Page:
Modernizing Authentication — What It Takes to Transform Secure Access
ABC News' Muhammad Lila reports that a Taliban spokesman recently e-mailed out a press release with the organization's entire e-mail list included in the CC field.
"When Taliban spokesperson Qari Yousuf Ahmedi received a press release from a fellow spokesperson, he forwarded it on to the full Taliban mailing list," writes Betabeat's Jessica Roy. "But like a hapless aunt sending you a GIF-heavy chain letter, he forgot that there’s a difference between BCC and CC, and accidentally revealed the email addresses of everyone on the list."
"Although most of the 400-odd names on the Taliban's mailing list belonged to local and international journalists, they also included several Afghan politicians, academics, activists, and a representative from warlord Gulbuddein Hekmatar of the outlawed Hezb-i-Islami organization," writes Fast Company's Neal Underleider.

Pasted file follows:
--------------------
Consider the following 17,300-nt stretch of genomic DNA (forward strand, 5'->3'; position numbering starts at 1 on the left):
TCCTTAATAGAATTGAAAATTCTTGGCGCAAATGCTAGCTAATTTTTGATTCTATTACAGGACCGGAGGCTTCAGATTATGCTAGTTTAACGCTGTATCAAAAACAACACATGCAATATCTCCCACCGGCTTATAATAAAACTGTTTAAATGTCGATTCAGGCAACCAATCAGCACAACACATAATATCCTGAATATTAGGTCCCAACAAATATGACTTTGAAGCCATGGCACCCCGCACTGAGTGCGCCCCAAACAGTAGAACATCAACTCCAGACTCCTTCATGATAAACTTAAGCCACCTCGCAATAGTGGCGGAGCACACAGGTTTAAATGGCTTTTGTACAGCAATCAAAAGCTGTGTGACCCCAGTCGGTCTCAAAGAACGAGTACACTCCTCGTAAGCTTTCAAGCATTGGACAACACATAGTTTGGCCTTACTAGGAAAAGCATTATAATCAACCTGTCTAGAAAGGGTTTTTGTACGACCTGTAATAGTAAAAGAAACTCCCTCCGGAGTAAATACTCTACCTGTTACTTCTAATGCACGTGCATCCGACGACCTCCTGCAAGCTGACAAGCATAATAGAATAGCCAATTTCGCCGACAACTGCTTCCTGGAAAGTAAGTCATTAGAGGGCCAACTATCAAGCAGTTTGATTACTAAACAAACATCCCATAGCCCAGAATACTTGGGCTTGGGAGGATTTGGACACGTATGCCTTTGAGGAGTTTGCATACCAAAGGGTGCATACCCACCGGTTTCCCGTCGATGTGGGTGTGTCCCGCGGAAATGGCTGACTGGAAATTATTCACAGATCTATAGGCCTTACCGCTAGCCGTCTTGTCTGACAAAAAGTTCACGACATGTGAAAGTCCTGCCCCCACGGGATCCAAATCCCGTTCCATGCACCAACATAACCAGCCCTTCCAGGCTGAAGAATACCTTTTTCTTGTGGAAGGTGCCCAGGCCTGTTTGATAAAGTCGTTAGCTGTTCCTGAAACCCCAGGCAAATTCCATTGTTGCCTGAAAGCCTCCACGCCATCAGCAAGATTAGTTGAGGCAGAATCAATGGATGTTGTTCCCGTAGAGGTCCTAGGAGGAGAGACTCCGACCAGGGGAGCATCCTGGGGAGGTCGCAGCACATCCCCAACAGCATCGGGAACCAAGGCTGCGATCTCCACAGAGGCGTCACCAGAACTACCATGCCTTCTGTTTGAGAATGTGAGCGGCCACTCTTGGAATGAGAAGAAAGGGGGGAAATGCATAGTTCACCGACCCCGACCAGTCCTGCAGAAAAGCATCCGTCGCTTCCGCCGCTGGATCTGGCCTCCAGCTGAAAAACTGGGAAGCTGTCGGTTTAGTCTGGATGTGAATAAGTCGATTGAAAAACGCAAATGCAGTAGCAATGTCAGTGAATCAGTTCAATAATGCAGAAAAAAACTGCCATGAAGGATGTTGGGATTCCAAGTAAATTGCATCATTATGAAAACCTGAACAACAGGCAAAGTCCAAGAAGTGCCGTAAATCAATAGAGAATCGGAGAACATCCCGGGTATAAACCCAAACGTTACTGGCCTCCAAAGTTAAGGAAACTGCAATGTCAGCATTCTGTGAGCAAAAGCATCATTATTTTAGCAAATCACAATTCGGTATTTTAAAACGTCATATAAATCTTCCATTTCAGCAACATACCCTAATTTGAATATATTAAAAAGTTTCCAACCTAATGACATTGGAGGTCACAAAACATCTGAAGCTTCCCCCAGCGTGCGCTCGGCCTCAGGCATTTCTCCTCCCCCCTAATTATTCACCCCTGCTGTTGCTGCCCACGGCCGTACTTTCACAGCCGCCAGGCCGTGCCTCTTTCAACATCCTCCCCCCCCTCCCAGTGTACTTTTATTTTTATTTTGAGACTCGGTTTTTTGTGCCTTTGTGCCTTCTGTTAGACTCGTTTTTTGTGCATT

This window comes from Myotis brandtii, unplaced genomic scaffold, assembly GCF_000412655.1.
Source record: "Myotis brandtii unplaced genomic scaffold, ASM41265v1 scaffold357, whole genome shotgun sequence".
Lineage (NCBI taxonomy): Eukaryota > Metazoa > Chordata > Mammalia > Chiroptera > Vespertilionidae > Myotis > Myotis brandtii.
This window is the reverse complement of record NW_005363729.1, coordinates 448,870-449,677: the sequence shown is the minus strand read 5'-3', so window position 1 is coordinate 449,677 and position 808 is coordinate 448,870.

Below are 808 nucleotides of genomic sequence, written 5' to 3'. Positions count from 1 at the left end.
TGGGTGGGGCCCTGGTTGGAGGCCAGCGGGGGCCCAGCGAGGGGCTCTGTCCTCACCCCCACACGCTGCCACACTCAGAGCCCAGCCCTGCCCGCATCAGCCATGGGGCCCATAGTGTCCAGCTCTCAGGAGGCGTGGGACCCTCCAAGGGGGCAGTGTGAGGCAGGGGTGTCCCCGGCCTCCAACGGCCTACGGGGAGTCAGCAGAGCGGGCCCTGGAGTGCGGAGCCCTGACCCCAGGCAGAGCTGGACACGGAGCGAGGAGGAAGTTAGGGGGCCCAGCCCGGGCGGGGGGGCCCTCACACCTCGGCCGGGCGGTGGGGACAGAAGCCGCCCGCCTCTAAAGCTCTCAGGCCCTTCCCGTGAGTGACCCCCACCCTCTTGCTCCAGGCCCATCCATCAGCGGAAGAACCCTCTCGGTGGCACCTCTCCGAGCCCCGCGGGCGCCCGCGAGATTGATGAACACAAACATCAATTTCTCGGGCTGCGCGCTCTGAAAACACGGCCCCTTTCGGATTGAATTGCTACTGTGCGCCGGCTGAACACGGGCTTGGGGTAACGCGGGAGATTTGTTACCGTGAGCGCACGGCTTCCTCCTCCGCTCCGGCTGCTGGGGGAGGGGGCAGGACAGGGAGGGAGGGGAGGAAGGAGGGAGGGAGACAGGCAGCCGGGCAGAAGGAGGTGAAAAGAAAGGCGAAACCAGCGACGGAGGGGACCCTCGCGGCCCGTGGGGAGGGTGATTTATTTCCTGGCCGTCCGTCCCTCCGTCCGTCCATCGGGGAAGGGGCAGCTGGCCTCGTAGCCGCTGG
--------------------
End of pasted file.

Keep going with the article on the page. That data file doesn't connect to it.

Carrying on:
"We can only imagine the chain of reply-alls that followed, but we’re certain it’s the stuff of nightmares," writes Ars Technica's Casey Johnston.https://o1.qnsr.com/log/p.gif?;n=203;c=204650394;s=9477;x=7936;f=201801171506010;u=j;z=TIMESTAMP;a=20392931;e=i
"'Taliban have included 4 of my email addresses on the leaked distribution list. Quite reassuring to my safety,' tweeted Kabul-based journalist Mustafa Kazemi," writes TechNewsDaily's Ben Weitzenkorn.
"In case you want to avoid making the same mistake and don’t known the difference, we’ll spell it out for yo," writes The Next Web's Emil Protalinski. "CC is for simultaneously sending copies of an email to secondary recipients, and BCC is the same, except that recipients listed are not shown details of any other recipients. In other words, if you want to protect your recipients, use BCC."